LEXINGTON, Ky. — As Kentucky producers begin to decide their planting intentions for the next growing season, current grain markets favor a wheat, double-crop soybean rotation over full-season soybeans.
“Right now, expected market prices look incredibly attractive for Kentucky producers to plant wheat and double-crop soybeans in most scenarios,” said Greg Halich, agricultural economist with the University of Kentucky College of Agriculture, Food and Environment.
Compared to 2019, wheat prices have increased significantly, and soybean prices have had a slight increase. Higher wheat prices are due to a higher global demand, as countries stock up on supplies due to the COVID-19 pandemic, and lower worldwide production in 2020, because the crop was impacted by adverse weather conditions across the globe.
Projected wheat prices for the 2021 harvest are around $5.80 per bushel, which is an increase of nearly $1 per bushel from 2019, and the projected soybean prices for the 2021 harvest are around $9.60 per bushel.
Halich analyzed potential returns for two large grain production areas in Kentucky. The southwestern part of the state does a lot of double-cropping already, and the Ohio Valley tends to grow more corn and full-season soybeans. He also considered additional operating costs related to growing double-crop soybeans in his analysis and average cash rents for average and best ground in these two areas.
“The increase in net profit would vary based on yields and operating costs, but in the southwestern part of the state, producers could earn as much as $144 more per acre from growing wheat and double-crop soybeans on their best land. Those in the Ohio Valley could get as much as $60 more per acre on their best ground,” Halich said.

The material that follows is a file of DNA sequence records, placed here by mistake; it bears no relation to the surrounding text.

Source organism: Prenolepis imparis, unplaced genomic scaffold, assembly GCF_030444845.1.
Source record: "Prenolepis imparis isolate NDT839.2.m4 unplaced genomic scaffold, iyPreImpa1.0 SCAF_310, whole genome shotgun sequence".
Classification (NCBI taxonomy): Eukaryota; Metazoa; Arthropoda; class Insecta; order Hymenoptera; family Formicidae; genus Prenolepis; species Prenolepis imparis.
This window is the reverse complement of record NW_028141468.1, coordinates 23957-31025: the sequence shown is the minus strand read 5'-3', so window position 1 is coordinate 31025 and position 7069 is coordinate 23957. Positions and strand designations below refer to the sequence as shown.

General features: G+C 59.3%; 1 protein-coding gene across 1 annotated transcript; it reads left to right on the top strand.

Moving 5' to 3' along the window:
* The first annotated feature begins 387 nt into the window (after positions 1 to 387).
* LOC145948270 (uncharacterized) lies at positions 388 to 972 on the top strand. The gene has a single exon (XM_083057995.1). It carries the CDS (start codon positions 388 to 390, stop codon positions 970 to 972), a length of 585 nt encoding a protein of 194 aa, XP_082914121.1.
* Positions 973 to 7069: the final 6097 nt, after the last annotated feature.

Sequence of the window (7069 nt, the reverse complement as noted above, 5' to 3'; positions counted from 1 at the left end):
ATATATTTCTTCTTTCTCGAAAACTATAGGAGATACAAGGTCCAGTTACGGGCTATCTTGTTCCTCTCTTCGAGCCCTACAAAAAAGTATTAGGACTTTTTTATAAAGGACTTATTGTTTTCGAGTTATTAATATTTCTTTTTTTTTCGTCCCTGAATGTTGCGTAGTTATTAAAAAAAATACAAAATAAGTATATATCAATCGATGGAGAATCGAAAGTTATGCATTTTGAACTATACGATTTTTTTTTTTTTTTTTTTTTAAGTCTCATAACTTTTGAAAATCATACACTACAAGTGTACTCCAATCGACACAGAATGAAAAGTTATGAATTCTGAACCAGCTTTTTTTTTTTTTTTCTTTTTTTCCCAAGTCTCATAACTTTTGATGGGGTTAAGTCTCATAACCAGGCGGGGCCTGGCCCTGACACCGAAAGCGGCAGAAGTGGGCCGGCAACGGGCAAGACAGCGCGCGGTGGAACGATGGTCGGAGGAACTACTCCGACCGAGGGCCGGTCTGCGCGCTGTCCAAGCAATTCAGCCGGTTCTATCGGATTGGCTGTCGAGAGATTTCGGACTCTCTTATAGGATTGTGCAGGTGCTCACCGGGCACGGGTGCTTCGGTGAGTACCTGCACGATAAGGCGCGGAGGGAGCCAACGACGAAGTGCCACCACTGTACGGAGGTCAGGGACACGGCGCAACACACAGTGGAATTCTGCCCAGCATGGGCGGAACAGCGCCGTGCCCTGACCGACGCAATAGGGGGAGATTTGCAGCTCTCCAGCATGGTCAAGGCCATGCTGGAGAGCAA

On average land in southwest Kentucky, producers expect average yields of 72 bushels per acre for wheat, 42 bushels per acre for double-crop soybeans and 50 bushels per acre of full season soybeans. In this scenario, Halich anticipates that wheat producers could have net profits of $64 per acre by planting wheat and double-crop soybeans compared to $11 for full-season soybeans. With higher average yields expected on prime agriculture ground, those returns could increase to $198 per acre for wheat and double-crop soybeans compared to $54 per acre for full-season soybeans.
On average land in the Ohio Valley, Halich estimates that producers could see a $14 per acre increase if they were to grow wheat and double-crop soybeans. If they plant wheat and double-crop soybeans on their best ground and get average yields of 75 bushels per acre of wheat and 51 bushels per acre of double-crop soybeans, they could see as much as a $60 per acre net profit over full-season soybeans with an average yield of 60 bushels per acre.
“The double-crop soybean yields would have to drop significantly before full-season soybeans became more profitable in three of the four situations,” Halich said.